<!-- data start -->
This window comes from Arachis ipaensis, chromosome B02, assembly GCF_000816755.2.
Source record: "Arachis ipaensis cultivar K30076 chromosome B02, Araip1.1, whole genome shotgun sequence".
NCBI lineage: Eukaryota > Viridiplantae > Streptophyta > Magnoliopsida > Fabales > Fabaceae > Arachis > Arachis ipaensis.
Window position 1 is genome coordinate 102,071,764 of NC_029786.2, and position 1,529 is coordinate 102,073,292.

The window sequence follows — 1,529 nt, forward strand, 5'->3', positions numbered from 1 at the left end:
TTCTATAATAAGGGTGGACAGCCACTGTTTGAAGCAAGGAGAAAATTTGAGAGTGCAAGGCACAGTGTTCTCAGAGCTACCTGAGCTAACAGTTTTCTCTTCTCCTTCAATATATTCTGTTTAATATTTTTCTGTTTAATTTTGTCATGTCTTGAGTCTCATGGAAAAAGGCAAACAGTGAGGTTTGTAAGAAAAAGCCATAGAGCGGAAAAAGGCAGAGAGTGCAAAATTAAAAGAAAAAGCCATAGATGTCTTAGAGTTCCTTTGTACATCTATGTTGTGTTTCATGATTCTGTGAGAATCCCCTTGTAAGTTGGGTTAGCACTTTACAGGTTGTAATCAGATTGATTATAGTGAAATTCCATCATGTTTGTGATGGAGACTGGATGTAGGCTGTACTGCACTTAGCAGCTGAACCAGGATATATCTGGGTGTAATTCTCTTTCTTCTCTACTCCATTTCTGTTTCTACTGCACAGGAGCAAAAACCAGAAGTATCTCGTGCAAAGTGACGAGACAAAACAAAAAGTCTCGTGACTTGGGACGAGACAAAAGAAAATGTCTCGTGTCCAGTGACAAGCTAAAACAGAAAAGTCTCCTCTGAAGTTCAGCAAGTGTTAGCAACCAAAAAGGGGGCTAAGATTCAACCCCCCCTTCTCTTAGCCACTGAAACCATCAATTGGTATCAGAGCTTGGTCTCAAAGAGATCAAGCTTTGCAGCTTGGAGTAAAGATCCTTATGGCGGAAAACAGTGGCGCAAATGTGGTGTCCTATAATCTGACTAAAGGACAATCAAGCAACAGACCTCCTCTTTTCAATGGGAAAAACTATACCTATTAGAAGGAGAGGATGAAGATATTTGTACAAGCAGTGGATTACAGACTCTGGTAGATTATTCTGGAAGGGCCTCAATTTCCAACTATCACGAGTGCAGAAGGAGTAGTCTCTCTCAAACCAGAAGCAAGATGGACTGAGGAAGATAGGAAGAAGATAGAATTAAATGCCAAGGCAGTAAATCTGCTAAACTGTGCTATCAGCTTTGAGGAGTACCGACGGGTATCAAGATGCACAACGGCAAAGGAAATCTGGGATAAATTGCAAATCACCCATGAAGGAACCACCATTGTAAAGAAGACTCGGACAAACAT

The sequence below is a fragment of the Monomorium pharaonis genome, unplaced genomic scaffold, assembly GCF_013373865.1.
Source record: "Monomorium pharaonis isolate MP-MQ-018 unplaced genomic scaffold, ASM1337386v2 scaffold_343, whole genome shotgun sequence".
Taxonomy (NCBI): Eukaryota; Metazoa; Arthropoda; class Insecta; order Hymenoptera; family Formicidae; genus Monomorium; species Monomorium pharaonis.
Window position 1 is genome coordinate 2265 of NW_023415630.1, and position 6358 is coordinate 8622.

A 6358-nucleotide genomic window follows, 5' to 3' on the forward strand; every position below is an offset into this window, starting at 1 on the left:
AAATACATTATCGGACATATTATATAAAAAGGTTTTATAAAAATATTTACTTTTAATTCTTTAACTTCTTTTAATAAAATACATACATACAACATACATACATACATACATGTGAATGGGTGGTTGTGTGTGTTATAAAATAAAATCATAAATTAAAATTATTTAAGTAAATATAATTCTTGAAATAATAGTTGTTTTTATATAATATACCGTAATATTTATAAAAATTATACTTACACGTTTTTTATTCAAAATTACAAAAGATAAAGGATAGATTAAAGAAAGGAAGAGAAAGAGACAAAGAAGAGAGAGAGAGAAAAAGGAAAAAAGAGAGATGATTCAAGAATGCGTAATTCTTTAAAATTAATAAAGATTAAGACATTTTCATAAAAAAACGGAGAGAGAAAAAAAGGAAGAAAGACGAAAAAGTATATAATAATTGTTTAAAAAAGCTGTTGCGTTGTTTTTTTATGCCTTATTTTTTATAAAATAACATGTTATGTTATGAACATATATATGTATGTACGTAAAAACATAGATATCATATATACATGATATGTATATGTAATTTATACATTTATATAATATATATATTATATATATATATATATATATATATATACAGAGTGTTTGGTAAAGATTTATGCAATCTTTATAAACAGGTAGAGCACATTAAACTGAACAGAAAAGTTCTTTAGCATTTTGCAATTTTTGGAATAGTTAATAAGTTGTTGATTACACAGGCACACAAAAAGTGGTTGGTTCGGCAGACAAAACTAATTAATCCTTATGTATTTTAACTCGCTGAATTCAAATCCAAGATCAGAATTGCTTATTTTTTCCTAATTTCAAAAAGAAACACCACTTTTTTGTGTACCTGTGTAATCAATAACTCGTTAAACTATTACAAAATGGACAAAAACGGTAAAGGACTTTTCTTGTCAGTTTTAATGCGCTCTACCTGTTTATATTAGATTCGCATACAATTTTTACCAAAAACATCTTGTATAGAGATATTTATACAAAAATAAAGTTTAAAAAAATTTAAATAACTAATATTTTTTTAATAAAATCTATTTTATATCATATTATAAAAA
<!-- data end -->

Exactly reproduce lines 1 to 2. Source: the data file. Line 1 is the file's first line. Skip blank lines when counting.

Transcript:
This window comes from Arachis ipaensis, chromosome B02, assembly GCF_000816755.2.
Source record: "Arachis ipaensis cultivar K30076 chromosome B02, Araip1.1, whole genome shotgun sequence".